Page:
Non-serviceable is annoying, since getting parts to places distant from the manufacturer is often far more difficult than replacing the parts. But, there is little to be done. We needed to replace the assembly and wouldn’t be able to do anything about that until the manufacture opens Monday morning.
I called them and, rather than selling me the part, they asked me to try removing the remote control system and retest it. The good news is it worked. The bad news is that it would take a couple of hours to reassemble the system and I’d need to replace the remote control system.
Unfortunately, a good part of the work In front of me was self-inflicted. I had misdiagnosed the problem as a motor transmission assembly when, in fact, it was a control system problem. What was happening was the control system was powering the motor both up and down at the same time which seemed a lot like a failing motor gear/box in that the system ground very slowly and chattered heavily.
I put the system back together and tested it to ensure it was working properly again and just needed a new remote control. In the picture below, I am reinstalling the bottom limit and you can see the limit switch assembly hanging off the motor/transmission unit on the right side prior to reinstall. These all need to be detached for clearance before the lift could be removed or replaced in the cabinet.
As I said earlier, I’m largely fairly impressed with the robustness of the TV lift assembly but that doesn’t include the remote control. The remote control was expensive and failed the first time in just over a year. The remote control system has been quite unsatisfactory.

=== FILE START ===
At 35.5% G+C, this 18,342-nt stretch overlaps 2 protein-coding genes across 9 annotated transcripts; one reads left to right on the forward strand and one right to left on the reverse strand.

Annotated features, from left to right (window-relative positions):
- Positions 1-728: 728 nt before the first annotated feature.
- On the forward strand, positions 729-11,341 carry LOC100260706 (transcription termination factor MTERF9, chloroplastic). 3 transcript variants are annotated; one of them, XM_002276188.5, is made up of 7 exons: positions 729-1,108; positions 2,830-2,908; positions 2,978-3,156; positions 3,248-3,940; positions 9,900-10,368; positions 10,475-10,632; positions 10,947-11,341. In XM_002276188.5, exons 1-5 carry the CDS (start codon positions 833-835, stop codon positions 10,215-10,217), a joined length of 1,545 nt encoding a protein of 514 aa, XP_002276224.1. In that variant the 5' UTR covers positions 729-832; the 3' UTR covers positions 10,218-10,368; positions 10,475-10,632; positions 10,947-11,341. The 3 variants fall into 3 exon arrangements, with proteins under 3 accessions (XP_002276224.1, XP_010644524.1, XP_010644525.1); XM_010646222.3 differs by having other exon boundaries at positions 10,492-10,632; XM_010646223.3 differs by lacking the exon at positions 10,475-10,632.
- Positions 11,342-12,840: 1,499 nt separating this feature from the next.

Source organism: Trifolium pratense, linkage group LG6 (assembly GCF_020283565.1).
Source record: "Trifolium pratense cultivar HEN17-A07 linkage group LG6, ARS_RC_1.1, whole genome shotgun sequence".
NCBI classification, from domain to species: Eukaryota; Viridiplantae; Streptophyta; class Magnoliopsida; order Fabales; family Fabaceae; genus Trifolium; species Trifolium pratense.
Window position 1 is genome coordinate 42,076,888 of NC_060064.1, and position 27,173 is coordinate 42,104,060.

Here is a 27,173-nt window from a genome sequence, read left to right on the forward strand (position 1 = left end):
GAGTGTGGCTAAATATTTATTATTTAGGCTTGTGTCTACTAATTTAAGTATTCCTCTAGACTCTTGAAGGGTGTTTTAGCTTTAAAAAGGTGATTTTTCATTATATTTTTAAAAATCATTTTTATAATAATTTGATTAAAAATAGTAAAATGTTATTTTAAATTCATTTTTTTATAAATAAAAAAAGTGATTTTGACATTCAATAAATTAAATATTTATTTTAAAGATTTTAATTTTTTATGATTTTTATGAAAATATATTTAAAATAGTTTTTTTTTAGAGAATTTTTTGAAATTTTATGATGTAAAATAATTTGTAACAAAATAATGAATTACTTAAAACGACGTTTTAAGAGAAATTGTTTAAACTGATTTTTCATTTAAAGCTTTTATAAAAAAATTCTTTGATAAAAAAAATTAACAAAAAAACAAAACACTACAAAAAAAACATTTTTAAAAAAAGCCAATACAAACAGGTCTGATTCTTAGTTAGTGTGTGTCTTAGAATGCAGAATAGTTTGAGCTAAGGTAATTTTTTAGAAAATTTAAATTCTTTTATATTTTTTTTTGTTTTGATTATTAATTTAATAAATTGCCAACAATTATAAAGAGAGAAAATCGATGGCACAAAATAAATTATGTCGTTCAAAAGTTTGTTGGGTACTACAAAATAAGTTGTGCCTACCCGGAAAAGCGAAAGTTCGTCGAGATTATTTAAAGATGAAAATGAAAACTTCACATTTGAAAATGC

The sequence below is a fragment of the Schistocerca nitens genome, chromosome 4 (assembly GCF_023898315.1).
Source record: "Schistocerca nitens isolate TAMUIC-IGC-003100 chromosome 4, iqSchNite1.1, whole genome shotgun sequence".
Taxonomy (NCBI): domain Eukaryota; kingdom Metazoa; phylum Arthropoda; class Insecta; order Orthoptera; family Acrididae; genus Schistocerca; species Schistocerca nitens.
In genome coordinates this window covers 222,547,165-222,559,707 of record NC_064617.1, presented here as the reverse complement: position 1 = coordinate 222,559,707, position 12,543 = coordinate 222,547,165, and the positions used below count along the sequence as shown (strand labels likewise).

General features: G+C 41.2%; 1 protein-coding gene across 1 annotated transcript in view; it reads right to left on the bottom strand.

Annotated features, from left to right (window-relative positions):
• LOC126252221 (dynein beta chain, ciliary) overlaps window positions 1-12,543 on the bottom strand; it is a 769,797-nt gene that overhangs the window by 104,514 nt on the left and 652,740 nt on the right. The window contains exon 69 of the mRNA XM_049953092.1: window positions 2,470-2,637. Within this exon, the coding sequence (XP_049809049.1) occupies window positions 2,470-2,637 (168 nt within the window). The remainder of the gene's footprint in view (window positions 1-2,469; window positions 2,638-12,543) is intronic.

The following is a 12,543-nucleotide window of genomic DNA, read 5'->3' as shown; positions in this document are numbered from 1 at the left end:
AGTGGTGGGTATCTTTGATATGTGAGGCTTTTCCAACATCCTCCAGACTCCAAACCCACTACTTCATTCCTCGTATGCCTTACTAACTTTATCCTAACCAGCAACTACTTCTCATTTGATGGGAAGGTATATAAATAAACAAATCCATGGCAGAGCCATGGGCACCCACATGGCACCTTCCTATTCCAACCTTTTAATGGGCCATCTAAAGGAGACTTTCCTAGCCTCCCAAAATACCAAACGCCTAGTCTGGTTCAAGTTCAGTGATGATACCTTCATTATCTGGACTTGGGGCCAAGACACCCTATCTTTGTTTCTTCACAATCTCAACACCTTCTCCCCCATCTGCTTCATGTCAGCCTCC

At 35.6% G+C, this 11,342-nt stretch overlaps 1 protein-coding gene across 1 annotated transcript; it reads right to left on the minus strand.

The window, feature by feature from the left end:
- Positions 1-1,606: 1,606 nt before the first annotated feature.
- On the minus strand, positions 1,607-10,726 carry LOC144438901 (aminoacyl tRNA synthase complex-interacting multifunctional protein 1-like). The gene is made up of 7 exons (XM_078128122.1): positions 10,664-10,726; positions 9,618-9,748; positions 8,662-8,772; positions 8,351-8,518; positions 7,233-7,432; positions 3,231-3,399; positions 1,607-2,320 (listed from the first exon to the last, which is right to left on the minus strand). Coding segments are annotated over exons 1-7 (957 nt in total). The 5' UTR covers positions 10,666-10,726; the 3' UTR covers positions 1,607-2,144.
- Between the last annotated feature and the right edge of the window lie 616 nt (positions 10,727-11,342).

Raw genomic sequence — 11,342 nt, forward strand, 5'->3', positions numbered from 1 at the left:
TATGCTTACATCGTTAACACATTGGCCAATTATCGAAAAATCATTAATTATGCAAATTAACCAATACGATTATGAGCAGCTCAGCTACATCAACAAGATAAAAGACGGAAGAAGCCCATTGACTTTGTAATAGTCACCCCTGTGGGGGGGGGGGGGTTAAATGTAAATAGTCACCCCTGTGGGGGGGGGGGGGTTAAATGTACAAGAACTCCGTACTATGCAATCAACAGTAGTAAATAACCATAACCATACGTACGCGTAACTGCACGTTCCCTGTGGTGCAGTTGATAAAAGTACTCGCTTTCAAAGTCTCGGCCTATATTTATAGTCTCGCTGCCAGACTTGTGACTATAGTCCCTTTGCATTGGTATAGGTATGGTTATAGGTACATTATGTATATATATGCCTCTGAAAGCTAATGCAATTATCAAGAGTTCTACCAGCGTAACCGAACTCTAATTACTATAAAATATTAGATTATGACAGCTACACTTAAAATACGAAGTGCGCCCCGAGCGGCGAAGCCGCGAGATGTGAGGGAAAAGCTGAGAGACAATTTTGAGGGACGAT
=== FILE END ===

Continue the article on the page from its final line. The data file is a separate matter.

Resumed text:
The remote control is gold box shown at the right in the picture below, and it can be separated from the rest of the TV lift (red box at left):
The first time the remote stopped working, I took apart the gold box and found it was basically a three-component system: 1) transformer/power supply, 2) control logic board, and 3) remote control board. The remote control circuit board had “tester” written across it in grease pencil so I suspected it was the culprit:
I replaced the remote control circuit board with a simple $15 remote from Amazon. This inexpensive consumer remote has driven the system well for the last eight years. In this design I replaced just the original wireless control board.
This latest fault, where the motor was slow to wind up, was caused by the control logic board, shown below encased in epoxy. I was still using the other two components (power supply and control logic board) of the original gold box. This time the fault was the control logic board:
At this point, both the major components in the gold box have failed, other than the power supply, so I decided to get rid of the gold box entirely and run the system through the manual switch. The manual switch works fine, but it would be nice to be able to run it without getting up to run the switch at the cabinet.
So I decided to adapt my still-functioning consumer remote to remotely operate the system through the manual control circuit. This worked surprisingly well, but I needed a power supply for the remote control and there is no 12 to 24V anywhere near. The thought of having to pull another wire was unexciting but I realized that NMEA2000 components all run on 12V and the remote control requires next to no current so I could easily make it into a NMEA2000 component. The final design is below:
The TV lift is back to working again and it wouldn’t have even been time-consuming to repair if I had not first misdiagnosed the problem as a motor/transmission issue and taken the system fully apart. The remote that has failed twice now has been discarded entirely. The rest of the system looks well-engineered and is running well and my remote-control drive system is getting the job done.
The only real weaknesses I can see in the Inca TV Lift system is that the remote control system is failure-prone and some additional thought and/or advice to installers could help make the system much more serviceable. But the TV lift system itself appears very nicely designed and heavily built and Inca support is impressively good. It’s nice to have the system back running but, I have to admit, I hope I don’t have to open it again for another decade or so.